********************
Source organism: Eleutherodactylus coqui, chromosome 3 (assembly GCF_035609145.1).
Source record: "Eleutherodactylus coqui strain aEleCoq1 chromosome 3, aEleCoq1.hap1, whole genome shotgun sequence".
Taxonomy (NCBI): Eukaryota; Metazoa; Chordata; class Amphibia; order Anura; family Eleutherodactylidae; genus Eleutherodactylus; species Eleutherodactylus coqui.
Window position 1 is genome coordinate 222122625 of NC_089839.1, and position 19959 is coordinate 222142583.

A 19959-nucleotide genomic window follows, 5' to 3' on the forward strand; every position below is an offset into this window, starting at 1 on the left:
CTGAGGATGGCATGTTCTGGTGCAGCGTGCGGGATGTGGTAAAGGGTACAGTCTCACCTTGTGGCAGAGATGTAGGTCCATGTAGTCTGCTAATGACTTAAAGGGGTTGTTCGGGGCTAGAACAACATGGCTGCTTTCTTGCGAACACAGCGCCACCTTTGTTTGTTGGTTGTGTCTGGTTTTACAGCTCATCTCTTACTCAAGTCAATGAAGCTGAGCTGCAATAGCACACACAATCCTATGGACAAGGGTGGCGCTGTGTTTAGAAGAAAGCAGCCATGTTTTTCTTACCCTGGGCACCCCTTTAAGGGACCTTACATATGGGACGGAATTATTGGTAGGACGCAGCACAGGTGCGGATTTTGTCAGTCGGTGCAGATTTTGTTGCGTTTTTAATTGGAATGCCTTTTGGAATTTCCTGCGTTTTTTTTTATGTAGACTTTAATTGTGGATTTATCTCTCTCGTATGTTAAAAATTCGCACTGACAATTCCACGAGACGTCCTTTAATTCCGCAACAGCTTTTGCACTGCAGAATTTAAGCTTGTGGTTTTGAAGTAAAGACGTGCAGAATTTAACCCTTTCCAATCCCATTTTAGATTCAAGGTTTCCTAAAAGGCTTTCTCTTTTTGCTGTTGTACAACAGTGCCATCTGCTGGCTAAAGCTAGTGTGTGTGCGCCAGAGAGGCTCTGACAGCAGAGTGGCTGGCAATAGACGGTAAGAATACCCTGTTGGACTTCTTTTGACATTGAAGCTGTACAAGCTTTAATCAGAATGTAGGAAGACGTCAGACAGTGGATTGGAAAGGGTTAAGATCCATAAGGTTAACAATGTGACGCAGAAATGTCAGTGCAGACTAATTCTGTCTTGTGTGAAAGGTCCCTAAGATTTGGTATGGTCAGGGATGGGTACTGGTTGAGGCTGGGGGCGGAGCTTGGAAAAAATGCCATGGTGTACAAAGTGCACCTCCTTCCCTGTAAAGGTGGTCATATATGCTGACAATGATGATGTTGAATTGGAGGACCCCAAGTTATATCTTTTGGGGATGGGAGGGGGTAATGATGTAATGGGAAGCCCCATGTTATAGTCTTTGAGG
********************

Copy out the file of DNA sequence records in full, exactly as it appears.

Source organism: Eleutherodactylus coqui, chromosome 3 (assembly GCF_035609145.1).
Source record: "Eleutherodactylus coqui strain aEleCoq1 chromosome 3, aEleCoq1.hap1, whole genome shotgun sequence".
Taxonomy (NCBI): Eukaryota; Metazoa; Chordata; class Amphibia; order Anura; family Eleutherodactylidae; genus Eleutherodactylus; species Eleutherodactylus coqui.
Window position 1 is genome coordinate 222122625 of NC_089839.1, and position 19959 is coordinate 222142583.

A 19959-nucleotide genomic window follows, 5' to 3' on the forward strand; every position below is an offset into this window, starting at 1 on the left:
CTGAGGATGGCATGTTCTGGTGCAGCGTGCGGGATGTGGTAAAGGGTACAGTCTCACCTTGTGGCAGAGATGTAGGTCCATGTAGTCTGCTAATGACTTAAAGGGGTTGTTCGGGGCTAGAACAACATGGCTGCTTTCTTGCGAACACAGCGCCACCTTTGTTTGTTGGTTGTGTCTGGTTTTACAGCTCATCTCTTACTCAAGTCAATGAAGCTGAGCTGCAATAGCACACACAATCCTATGGACAAGGGTGGCGCTGTGTTTAGAAGAAAGCAGCCATGTTTTTCTTACCCTGGGCACCCCTTTAAGGGACCTTACATATGGGACGGAATTATTGGTAGGACGCAGCACAGGTGCGGATTTTGTCAGTCGGTGCAGATTTTGTTGCGTTTTTAATTGGAATGCCTTTTGGAATTTCCTGCGTTTTTTTTTATGTAGACTTTAATTGTGGATTTATCTCTCTCGTATGTTAAAAATTCGCACTGACAATTCCACGAGACGTCCTTTAATTCCGCAACAGCTTTTGCACTGCAGAATTTAAGCTTGTGGTTTTGAAGTAAAGACGTGCAGAATTTAACCCTTTCCAATCCCATTTTAGATTCAAGGTTTCCTAAAAGGCTTTCTCTTTTTGCTGTTGTACAACAGTGCCATCTGCTGGCTAAAGCTAGTGTGTGTGCGCCAGAGAGGCTCTGACAGCAGAGTGGCTGGCAATAGACGGTAAGAATACCCTGTTGGACTTCTTTTGACATTGAAGCTGTACAAGCTTTAATCAGAATGTAGGAAGACGTCAGACAGTGGATTGGAAAGGGTTAAGATCCATAAGGTTAACAATGTGACGCAGAAATGTCAGTGCAGACTAATTCTGTCTTGTGTGAAAGGTCCCTAAGATTTGGTATGGTCAGGGATGGGTACTGGTTGAGGCTGGGGGCGGAGCTTGGAAAAAATGCCATGGTGTACAAAGTGCACCTCCTTCCCTGTAAAGGTGGTCATATATGCTGACAATGATGATGTTGAATTGGAGGACCCCAAGTTATATCTTTTGGGGATGGGAGGGGGTAATGATGTAATGGGAAGCCCCATGTTATAGTCTTTGAGG